If you are buying your first property in England and Northern Ireland, you don’t have to pay stamp duty on the first £300,000 of the property price if you’re buying a home costing up to £500,000. You will then pay 5% stamp duty on the portion between £300,001 and £500,000, ie. On the £199,000. That means the stamp duty threshold for first-time buyers is as follows:

Property Value

Stamp duty rate

Up to £300,000

Zero

The next £200,000
(the portion from £300,001 to £500,000)

5%

Standard stamp duty rates apply to first-time buyers buying properties worth more than £500,000. If you are buying jointly, then both you and your partner have to be first-time buyers, otherwise the standard stamp duty rates will apply.

These changes were announced in the 2017 Budget on November 22nd and were implemented immediately. The following year, in the 2018 Autumn Budget, the Stamp Duty relief also included first-time buyers of shared ownership properties. All properties already bought by first-time buyers under shared ownership schemes since 22 November 2017 qualify too, provided the value was £500,000 or under at the time of purchase.

If you do qualify for stamp duty relief on a shared ownership purchase made after 22 November 2017, you can claim a stamp duty refund by writing to the Stamp Duty Land Tax office. To learn more, visit the HMRC website.

If you buy a property in Northern Ireland, you will be paying the same stamp duty rates as in England, including the first-time buyer exemption on the first £300,000 of the property value.

Stamp duty in Scotland and Wales

Property Value

LBTT rate

Up to £145,000

Zero

The next £105,000
(the portion from £145,001 to £250,000)

2%

The next £75,000
(the portion from £250,001 to £325,000)

5%

The next £425,000
(the portion from £325,001 to £750,000)

10%

The remaining amount
(the portion above £750,000)

12%

If you are purchasing a property in Scotland, you’ll pay Land and Buildings Transaction Tax (LBTT) instead of stamp duty. Scottish buyers are not affected by changes to first-time buyer stamp duty rules in England. The following table shows the LBTT values:

Property Value

LBTT rate

Up to £180,000

Zero

£180,001 to £250,000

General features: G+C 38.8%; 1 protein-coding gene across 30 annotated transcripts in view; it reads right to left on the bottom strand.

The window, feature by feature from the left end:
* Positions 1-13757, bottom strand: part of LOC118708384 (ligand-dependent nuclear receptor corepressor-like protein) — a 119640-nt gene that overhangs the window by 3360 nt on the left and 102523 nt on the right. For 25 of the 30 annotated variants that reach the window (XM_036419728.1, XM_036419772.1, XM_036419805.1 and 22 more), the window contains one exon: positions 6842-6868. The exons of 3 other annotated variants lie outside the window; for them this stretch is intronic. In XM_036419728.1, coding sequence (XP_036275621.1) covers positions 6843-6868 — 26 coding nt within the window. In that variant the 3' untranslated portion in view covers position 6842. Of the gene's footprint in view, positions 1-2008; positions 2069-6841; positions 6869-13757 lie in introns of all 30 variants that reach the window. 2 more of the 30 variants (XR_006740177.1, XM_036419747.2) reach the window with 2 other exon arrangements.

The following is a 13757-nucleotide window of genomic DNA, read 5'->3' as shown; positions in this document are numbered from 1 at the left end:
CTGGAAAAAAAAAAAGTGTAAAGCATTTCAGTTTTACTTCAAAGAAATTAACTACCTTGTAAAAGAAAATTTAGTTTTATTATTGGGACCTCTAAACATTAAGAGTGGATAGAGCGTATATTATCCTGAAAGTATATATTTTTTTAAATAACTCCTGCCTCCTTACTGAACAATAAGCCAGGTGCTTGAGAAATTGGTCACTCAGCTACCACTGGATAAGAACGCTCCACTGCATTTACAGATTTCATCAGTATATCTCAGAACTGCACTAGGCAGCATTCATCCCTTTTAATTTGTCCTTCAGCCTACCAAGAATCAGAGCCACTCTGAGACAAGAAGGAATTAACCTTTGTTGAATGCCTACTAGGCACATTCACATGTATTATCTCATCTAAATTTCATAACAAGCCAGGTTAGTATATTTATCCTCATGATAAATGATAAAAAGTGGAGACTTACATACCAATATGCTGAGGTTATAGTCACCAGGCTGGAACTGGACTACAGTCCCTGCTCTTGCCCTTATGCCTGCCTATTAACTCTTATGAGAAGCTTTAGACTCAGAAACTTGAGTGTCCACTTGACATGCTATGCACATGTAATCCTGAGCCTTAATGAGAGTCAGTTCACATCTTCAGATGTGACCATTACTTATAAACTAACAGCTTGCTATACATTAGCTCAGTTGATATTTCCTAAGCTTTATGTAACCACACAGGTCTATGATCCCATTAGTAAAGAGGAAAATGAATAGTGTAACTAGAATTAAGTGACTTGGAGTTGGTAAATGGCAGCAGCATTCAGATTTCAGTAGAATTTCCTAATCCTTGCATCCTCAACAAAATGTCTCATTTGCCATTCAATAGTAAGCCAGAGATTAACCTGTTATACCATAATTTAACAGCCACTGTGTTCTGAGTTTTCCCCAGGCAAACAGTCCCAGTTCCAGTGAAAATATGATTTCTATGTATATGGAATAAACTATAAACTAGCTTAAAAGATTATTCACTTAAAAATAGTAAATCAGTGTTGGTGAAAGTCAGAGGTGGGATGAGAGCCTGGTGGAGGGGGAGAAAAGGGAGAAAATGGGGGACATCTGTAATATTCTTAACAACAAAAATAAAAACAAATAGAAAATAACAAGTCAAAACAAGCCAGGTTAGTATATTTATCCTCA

3.5%

£250,001 to £400,000

5%

£400,001 to £750,000

7.5%

£750,001 to £1.5m

10%

£1.5m+

12%

In Wales, under the Welsh government’s Land Transaction Tax (LTT), which replaced stamp duty in April 2018, there is no LTT to pay for all buyers purchasing homes costing up to £180,000.

We have summarised the LTT rates and bands in Wales below:

Property Value

LBTT rate

Up to £180,000

Zero

£180,001 to £250,000

3.5%

£250,001 to £400,000

5%

£400,001 to £750,000

7.5%

£750,001 to £1.5m

10%

£1.5m+

12%

What Stamp duty will I Pay on My second home?

If you already own one property and are in the process of purchasing another, either as an investment or as a second home, you will typically pay 3% on top of the normal stamp duty rates in England, Wales and NI or 4% in Scotland. This is a surcharge and will be in force even if your first property is outside the UK.

If you purchase a house for your child, and are named on the deeds of the property, whilst already owning a property, the surcharge will be payable.

However, If you already have a Buy to let property, and are selling your main home and buying a new main residence for you to live in, you will not have to pay the surcharge.

If you complete on your new property whilst you still own your old home you will have to pay the surcharge. However, if you sell your old home within 36 months you can reclaim the extra tax.

What will my Stamp duty be if I Buy a new build property?

When you purchase a new build property, you will pay Stamp Duty on the value of the property as well as the non-removable goods in the property, like the kitchen fittings and fitted wardrobes.

You will not have to pay Stamp Duty on removable items like carpets, curtains and furniture.

What Stamp duty Will I Have to Pay on shared ownership properties?

When you buy a shared ownership property, you can choose to pay Stamp duty on only the share you are buying. If there is a chance that you will buy more shares in the future, you can pay stamp duty on the full purchase price.

When I Have to Pay Stamp Duty?

The Stamp Duty must be paid within14 days from the date of completion of your purchase.

Usually your conveyancing solicitor will handle the payment of the Stamp Duty for you and they should inform you that they are doing it or have done it. If you do not pay the Stamp Duty on time, you could receive a penalty and also have to pay interest on top.

Am I Exempt from Having to Pay Stamp Duty?

There are a few instances where you are exempt from having to pay Stamp Duty. We have made a list for you below:

  • When you receive the property as a gift
  • If you have been left the property in a will
  • In case of a divorce or separation, where your partner is transferring their share of the property to you.
  • If you buy a freehold property for less than £40,000